The poems are not titled and I strongly believe that any titles would have taken away from their intensity. Geographically speaking, the action takes place in California, in the Berkeley area – which is significant since Berkeley is the oldest Californian University, and Dunn actually seems to have written a manifesto against old structures. The tone alternates: aggressiveness is followed by melancholy and regret, which speaks to the poet’s ambivalence. He wants change but not the violence usually associated with it, which is starkly ironic given the title of the collection, evoking the violence of a battlefield and alienation. There is no uniform structure to the poems throughout the book. Long verses or stanzas are followed by one-verse poems, which only contributes to the impact of words that vary from strong and brutal to sweet and calm.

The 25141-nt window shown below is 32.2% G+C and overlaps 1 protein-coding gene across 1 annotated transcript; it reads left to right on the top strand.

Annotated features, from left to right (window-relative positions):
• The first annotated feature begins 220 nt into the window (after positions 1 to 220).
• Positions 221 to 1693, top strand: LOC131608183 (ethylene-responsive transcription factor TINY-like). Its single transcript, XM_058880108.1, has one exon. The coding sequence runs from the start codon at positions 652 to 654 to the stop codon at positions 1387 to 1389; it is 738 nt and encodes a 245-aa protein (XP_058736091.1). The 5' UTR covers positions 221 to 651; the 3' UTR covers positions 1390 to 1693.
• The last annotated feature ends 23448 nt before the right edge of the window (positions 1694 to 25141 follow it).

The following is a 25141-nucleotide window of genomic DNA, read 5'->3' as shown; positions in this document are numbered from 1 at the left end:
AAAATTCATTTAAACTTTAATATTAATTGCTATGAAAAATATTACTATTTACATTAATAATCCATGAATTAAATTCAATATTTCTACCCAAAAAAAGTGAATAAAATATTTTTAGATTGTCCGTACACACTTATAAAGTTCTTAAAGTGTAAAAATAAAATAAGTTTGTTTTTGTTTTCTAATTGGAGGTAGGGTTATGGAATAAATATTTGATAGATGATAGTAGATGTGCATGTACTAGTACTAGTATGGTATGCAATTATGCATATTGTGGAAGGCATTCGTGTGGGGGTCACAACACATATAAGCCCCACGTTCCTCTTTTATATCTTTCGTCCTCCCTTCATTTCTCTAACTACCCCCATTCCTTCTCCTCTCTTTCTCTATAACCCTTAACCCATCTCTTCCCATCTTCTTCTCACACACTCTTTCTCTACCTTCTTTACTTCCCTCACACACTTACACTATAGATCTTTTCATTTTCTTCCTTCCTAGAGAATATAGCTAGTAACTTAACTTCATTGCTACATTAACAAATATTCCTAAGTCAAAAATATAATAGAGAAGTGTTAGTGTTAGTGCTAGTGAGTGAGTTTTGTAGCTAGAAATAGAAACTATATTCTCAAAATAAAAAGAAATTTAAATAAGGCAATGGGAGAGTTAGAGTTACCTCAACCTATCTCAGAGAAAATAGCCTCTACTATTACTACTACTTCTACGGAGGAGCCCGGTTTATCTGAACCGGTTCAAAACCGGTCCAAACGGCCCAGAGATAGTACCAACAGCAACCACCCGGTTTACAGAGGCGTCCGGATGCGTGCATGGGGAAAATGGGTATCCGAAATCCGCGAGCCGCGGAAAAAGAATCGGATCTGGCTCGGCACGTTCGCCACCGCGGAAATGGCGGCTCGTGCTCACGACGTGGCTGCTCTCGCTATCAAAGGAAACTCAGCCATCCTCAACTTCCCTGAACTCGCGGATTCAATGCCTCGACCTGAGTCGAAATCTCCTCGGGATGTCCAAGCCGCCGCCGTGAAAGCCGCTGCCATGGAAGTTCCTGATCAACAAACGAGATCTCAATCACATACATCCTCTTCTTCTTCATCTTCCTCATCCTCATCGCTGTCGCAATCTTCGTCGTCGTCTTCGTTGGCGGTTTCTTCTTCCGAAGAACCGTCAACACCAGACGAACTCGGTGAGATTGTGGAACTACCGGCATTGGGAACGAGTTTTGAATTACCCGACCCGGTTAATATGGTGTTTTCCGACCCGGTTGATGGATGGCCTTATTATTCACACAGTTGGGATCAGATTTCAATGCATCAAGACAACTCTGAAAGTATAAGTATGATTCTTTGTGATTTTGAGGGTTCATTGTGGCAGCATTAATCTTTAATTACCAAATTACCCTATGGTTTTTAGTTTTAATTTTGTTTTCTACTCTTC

The first poem opens the book in force. The two first verses sound like the cannon fire announcing the beginning of war:
Bodies like newspaper scraps in fine ash swirled into the air over Shattuck Boulevard,
Dunn reduces people to newspaper scraps in fine ash swirled / into the air. The ordinary people’s nothingness in the eyes of the system gives the poet the opening needed to sound his battle cry:
Hunting the rich. Hunting all the rich.
Dunn might stand for fighting oppression; however, at the same time he is able to see where violence and real war can lead:
So much experience you stop being you and become a deeper you. A you that resembles you but is more powerful. More functional and less distinctive. The ape within.